REJOINT, r[=e]-joint', _v.t._ to joint anew: to fill up the joints of, as with mortar.
REJOLT, r[=e]-jolt', _v.t._ to shake anew.--_n._ a new shock.
REJOURN, r[=e]-jurn', _v.t._ (_Shak._) to adjourn or postpone, to defer.--_n._ REJOURN'MENT. [Fr. _reajourner_.]
REJUDGE, r[=e]-juj', _v.t._ to re-examine.
REJUVENATE, r[=e]-j[=oo]'ve-n[=a]t, _v.t._ to renew: to make young again.--_n._ REJUVEN[=A]'TION.--_v.i._ REJUVENESCE', to grow young again.--_n._ REJUVENES'CENCE, growing young again: (_biol._) a transformation whereby the entire protoplasm of a vegetative cell changes into a cell of a different character.--_adj._ REJUVENES'CENT.--_v.t._ REJU'VENISE, to rejuvenate. [L. _re-_, again, and _juvenescent_.]
REKINDLE, r[=e]-kin'dl, _v.t._ to kindle again: to set on fire or arouse anew.--_v.i._ to take fire anew.
RELAIS, re-l[=a]', _n._ (_fort._) a walk left within a rampart to keep earth from falling into the ditch. [Fr.]
RELAPSE, r[=e]-laps', _v.i._ to slide, sink, or fall back: to return to a former state of practice: to backslide.--_n._ a falling back into a former bad state: (_med._) the return of a disease after convalescence.--_n._ RELAP'SER.--_adj._ RELAP'SING. [L. _relabi_, _relapsus_--_re-_, back, _labi_, to slide.]
RELATE, r[=e]-l[=a]t', _v.t._ to describe: to tell: to ally by connection or kindred.--_v.i._ to have reference: to refer.--_adj._ REL[=A]'TED, allied or connected by kindred or blood.--_ns._ REL[=A]'TEDNESS; REL[=A]'TER, -OR, one who relates; REL[=A]'TION, act of relating or telling: recital: that which is related: mutual connection between two things, analogy: resemblance, affinity: connection by birth or marriage: a person related by blood or marriage, a relative.--_adj._ REL[=A]'TIONAL, having relation: exhibiting some relation.--_ns._ REL[=A]TIONAL'ITY; REL[=A]'TIONISM, the doctrine that relations have a real existence; REL[=A]'TIONIST; REL[=A]'TIONSHIP; REL[=A]'TOR (_law_), an informant on whose behalf certain writs are issued:--_fem._ REL[=A]'TRIX. [O. Fr.,--L.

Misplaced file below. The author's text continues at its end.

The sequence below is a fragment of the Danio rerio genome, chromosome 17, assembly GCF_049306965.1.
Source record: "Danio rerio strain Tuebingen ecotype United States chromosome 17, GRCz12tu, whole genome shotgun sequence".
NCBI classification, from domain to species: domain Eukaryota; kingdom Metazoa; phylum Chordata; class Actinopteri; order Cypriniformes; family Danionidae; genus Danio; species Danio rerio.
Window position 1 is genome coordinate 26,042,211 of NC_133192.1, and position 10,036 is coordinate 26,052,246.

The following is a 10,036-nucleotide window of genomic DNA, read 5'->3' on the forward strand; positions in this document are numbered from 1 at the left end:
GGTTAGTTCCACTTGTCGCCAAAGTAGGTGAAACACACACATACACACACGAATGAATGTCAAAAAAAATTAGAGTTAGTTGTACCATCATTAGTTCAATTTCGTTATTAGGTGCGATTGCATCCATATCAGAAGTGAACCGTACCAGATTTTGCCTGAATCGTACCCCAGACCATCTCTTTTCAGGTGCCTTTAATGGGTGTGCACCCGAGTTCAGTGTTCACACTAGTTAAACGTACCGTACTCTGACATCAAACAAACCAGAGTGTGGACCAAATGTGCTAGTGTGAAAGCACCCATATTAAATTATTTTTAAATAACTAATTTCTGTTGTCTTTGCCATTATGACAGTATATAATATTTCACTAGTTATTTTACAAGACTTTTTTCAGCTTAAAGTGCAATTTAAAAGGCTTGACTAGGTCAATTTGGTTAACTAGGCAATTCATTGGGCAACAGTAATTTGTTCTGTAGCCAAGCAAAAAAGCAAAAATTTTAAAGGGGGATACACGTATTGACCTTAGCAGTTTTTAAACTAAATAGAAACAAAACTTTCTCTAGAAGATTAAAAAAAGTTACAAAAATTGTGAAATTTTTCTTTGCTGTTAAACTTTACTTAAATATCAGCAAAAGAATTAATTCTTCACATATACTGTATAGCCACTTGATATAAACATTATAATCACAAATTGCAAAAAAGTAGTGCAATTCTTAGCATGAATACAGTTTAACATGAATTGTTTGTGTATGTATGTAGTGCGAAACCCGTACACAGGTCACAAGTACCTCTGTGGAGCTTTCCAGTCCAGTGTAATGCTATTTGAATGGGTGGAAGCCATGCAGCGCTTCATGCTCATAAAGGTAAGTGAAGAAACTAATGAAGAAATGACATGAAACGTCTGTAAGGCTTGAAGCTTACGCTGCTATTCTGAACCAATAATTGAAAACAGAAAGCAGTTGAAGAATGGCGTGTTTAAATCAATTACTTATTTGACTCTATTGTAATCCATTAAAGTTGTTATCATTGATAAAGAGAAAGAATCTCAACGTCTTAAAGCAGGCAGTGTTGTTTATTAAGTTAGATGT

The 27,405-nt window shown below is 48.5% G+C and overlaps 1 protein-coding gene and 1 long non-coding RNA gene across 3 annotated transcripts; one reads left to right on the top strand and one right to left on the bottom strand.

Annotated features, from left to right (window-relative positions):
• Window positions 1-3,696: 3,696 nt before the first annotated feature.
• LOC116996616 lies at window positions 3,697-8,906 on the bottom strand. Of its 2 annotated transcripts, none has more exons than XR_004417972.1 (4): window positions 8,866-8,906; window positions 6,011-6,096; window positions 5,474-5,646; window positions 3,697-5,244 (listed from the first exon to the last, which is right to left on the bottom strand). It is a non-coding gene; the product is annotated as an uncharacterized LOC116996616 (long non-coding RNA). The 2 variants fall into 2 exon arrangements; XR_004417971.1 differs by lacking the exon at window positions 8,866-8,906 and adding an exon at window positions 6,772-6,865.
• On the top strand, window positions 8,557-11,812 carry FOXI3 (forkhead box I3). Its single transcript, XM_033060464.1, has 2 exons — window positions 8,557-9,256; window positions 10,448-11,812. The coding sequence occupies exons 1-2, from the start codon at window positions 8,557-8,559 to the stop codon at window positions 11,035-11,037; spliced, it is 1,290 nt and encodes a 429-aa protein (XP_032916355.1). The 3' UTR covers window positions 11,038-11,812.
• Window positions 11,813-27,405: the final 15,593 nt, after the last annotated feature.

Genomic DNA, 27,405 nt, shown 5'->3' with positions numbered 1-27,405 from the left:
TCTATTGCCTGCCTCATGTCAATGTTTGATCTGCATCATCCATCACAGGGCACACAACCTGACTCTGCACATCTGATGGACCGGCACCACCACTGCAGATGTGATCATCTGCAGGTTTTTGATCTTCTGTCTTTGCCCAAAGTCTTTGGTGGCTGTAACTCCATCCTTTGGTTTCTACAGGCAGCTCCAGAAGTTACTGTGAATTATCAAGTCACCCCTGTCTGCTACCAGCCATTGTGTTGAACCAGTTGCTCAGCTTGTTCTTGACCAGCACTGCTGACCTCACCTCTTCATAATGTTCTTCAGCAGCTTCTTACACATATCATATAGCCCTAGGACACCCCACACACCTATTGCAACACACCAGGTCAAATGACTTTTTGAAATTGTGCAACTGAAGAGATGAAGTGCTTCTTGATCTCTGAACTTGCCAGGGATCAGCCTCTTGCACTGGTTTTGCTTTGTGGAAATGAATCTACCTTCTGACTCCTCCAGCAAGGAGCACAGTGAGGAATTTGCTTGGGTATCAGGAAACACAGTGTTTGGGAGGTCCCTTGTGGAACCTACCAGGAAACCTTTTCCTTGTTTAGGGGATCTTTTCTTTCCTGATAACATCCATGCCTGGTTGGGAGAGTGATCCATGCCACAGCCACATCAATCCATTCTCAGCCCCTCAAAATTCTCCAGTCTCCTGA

_referre_, _relatum_--_re-_, back, _ferre_, to carry.]
RELATIVE, rel'a-tiv, _adj._ having relation: respecting: not absolute or existing by itself: considered as belonging to something else: (_gram._) expressing relation.--_n._ that which has relation to something else: a relation: (_gram._) a pronoun which relates to something before, called its antecedent.--_adj._ RELAT[=I]'VAL (or REL'ATIVAL).--_adv._ REL'ATIVELY.--_ns._ REL'ATIVENESS, RELATIV'ITY.--RELATIVITY OF HUMAN KNOWLEDGE, the doctrine that the nature and extent of our knowledge is determined not merely by the qualities of the objects known, but necessarily by the conditions of our cognitive powers.
RELAX, r[=e]-laks', _v.t._ to loosen one thing away from another: to slacken: to make less close, tense, or rigid: to make less severe: to relieve from attention or effort: to divert: to open or loosen, as the bowels: to make languid.--_v.i._ to become less close: to become less severe: to attend less.--_adj._ RELAX'ABLE.--_ns._ RELAX'ANT, a relaxing medicine; RELAX[=A]'TION, act of relaxing: state of being relaxed: remission of application: unbending: looseness.--_adj._ RELAX'ATIVE.
[Fr.,--L. _relax[=a]re_, _-[=a]tum_--_re-_, away from, _lax[=a]re_, to loosen--_laxus_, loose.]
RELAY, r[=e]-l[=a]', _n._ a supply of horses, &c., to relieve others on a journey: a fresh set of dogs in hunting: a shift of men: a supplementary store of anything: (_electr._) an apparatus by which the current of the receiving telegraphic station is strengthened. [O. Fr.
_relais_--_relaisser_--L. _relax[=a]re_, to loosen.]
RELAY, r[=e]-l[=a]', _v.t._ to lay again, as a pavement.
RELEASE, r[=e]-l[=e]s', _v.t._ to grant a new lease of.--_ns._ RELEAS[=EE]', RELESS[=EE]', the one to whom a release is granted; RELEAS'OR, RELESS'OR, one who grants a release.